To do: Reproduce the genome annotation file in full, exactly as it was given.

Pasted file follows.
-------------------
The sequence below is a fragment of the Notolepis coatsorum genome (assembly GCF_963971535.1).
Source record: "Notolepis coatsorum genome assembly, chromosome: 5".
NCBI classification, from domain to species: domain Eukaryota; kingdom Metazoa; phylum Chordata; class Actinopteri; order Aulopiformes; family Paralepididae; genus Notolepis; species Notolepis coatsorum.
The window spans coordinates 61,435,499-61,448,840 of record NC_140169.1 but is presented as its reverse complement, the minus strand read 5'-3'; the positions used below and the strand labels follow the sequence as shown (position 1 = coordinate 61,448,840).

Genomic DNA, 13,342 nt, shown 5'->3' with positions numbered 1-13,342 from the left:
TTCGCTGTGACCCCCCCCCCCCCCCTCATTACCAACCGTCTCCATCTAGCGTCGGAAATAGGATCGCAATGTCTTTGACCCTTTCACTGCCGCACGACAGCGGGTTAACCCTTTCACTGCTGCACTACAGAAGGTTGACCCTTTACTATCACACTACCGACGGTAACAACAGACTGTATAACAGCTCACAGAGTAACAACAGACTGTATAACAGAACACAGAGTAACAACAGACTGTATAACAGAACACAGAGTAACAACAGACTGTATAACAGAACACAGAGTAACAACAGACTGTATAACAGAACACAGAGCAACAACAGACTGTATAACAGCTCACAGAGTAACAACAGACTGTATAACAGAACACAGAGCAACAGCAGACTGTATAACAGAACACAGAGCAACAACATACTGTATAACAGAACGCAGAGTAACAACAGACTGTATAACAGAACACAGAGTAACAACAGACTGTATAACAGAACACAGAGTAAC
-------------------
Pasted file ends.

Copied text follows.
The sequence below is a fragment of the Notolepis coatsorum genome (assembly GCF_963971535.1).
Source record: "Notolepis coatsorum genome assembly, chromosome: 5".
NCBI classification, from domain to species: domain Eukaryota; kingdom Metazoa; phylum Chordata; class Actinopteri; order Aulopiformes; family Paralepididae; genus Notolepis; species Notolepis coatsorum.
The window spans coordinates 61,435,499-61,448,840 of record NC_140169.1 but is presented as its reverse complement, the minus strand read 5'-3'; the positions used below and the strand labels follow the sequence as shown (position 1 = coordinate 61,448,840).

Genomic DNA, 13,342 nt, shown 5'->3' with positions numbered 1-13,342 from the left:
TTCGCTGTGACCCCCCCCCCCCCCCTCATTACCAACCGTCTCCATCTAGCGTCGGAAATAGGATCGCAATGTCTTTGACCCTTTCACTGCCGCACGACAGCGGGTTAACCCTTTCACTGCTGCACTACAGAAGGTTGACCCTTTACTATCACACTACCGACGGTAACAACAGACTGTATAACAGCTCACAGAGTAACAACAGACTGTATAACAGAACACAGAGTAACAACAGACTGTATAACAGAACACAGAGTAACAACAGACTGTATAACAGAACACAGAGTAACAACAGACTGTATAACAGAACACAGAGCAACAACAGACTGTATAACAGCTCACAGAGTAACAACAGACTGTATAACAGAACACAGAGCAACAGCAGACTGTATAACAGAACACAGAGCAACAACATACTGTATAACAGAACGCAGAGTAACAACAGACTGTATAACAGAACACAGAGTAACAACAGACTGTATAACAGAACACAGAGTAAC